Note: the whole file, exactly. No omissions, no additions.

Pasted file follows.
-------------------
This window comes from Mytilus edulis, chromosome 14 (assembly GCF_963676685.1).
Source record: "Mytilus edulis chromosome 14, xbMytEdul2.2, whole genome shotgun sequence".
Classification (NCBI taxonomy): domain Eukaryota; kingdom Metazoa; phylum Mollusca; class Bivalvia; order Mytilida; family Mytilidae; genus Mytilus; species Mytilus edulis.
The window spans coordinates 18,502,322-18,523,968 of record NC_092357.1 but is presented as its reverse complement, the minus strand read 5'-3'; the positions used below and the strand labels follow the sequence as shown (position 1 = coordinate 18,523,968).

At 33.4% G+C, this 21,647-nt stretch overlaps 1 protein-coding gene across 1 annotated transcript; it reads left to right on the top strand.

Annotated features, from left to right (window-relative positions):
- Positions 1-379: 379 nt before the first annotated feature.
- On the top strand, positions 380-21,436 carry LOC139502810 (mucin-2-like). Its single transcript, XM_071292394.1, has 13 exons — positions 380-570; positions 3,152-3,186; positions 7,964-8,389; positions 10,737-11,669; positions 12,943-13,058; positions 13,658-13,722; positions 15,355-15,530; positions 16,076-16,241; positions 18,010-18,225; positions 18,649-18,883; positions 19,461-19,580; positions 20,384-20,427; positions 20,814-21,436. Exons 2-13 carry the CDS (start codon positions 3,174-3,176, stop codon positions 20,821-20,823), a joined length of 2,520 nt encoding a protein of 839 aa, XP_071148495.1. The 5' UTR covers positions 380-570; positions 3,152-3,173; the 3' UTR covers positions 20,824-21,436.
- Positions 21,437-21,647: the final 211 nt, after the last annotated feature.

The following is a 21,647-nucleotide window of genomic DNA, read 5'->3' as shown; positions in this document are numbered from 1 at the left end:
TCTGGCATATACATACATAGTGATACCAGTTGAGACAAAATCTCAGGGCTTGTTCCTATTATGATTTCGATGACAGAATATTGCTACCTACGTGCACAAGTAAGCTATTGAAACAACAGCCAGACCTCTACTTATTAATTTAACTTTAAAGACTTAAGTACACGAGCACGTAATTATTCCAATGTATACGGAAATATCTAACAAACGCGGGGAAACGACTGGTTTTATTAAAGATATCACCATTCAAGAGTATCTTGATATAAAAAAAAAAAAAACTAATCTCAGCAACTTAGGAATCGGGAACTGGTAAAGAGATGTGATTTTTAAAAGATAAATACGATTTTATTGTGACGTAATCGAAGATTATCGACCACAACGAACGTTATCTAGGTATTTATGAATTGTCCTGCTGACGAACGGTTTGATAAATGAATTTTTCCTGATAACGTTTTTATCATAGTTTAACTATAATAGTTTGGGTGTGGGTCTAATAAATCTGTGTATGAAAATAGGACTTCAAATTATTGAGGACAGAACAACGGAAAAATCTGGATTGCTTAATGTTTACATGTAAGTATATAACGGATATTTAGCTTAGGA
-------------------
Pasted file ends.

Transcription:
This window comes from Mytilus edulis, chromosome 14 (assembly GCF_963676685.1).
Source record: "Mytilus edulis chromosome 14, xbMytEdul2.2, whole genome shotgun sequence".
Classification (NCBI taxonomy): domain Eukaryota; kingdom Metazoa; phylum Mollusca; class Bivalvia; order Mytilida; family Mytilidae; genus Mytilus; species Mytilus edulis.
The window spans coordinates 18,502,322-18,523,968 of record NC_092357.1 but is presented as its reverse complement, the minus strand read 5'-3'; the positions used below and the strand labels follow the sequence as shown (position 1 = coordinate 18,523,968).

At 33.4% G+C, this 21,647-nt stretch overlaps 1 protein-coding gene across 1 annotated transcript; it reads left to right on the top strand.

Annotated features, from left to right (window-relative positions):
- Positions 1-379: 379 nt before the first annotated feature.
- On the top strand, positions 380-21,436 carry LOC139502810 (mucin-2-like). Its single transcript, XM_071292394.1, has 13 exons — positions 380-570; positions 3,152-3,186; positions 7,964-8,389; positions 10,737-11,669; positions 12,943-13,058; positions 13,658-13,722; positions 15,355-15,530; positions 16,076-16,241; positions 18,010-18,225; positions 18,649-18,883; positions 19,461-19,580; positions 20,384-20,427; positions 20,814-21,436. Exons 2-13 carry the CDS (start codon positions 3,174-3,176, stop codon positions 20,821-20,823), a joined length of 2,520 nt encoding a protein of 839 aa, XP_071148495.1. The 5' UTR covers positions 380-570; positions 3,152-3,173; the 3' UTR covers positions 20,824-21,436.
- Positions 21,437-21,647: the final 211 nt, after the last annotated feature.

The following is a 21,647-nucleotide window of genomic DNA, read 5'->3' as shown; positions in this document are numbered from 1 at the left end:
TCTGGCATATACATACATAGTGATACCAGTTGAGACAAAATCTCAGGGCTTGTTCCTATTATGATTTCGATGACAGAATATTGCTACCTACGTGCACAAGTAAGCTATTGAAACAACAGCCAGACCTCTACTTATTAATTTAACTTTAAAGACTTAAGTACACGAGCACGTAATTATTCCAATGTATACGGAAATATCTAACAAACGCGGGGAAACGACTGGTTTTATTAAAGATATCACCATTCAAGAGTATCTTGATATAAAAAAAAAAAAAACTAATCTCAGCAACTTAGGAATCGGGAACTGGTAAAGAGATGTGATTTTTAAAAGATAAATACGATTTTATTGTGACGTAATCGAAGATTATCGACCACAACGAACGTTATCTAGGTATTTATGAATTGTCCTGCTGACGAACGGTTTGATAAATGAATTTTTCCTGATAACGTTTTTATCATAGTTTAACTATAATAGTTTGGGTGTGGGTCTAATAAATCTGTGTATGAAAATAGGACTTCAAATTATTGAGGACAGAACAACGGAAAAATCTGGATTGCTTAATGTTTACATGTAAGTATATAACGGATATTTAGCTTAGGA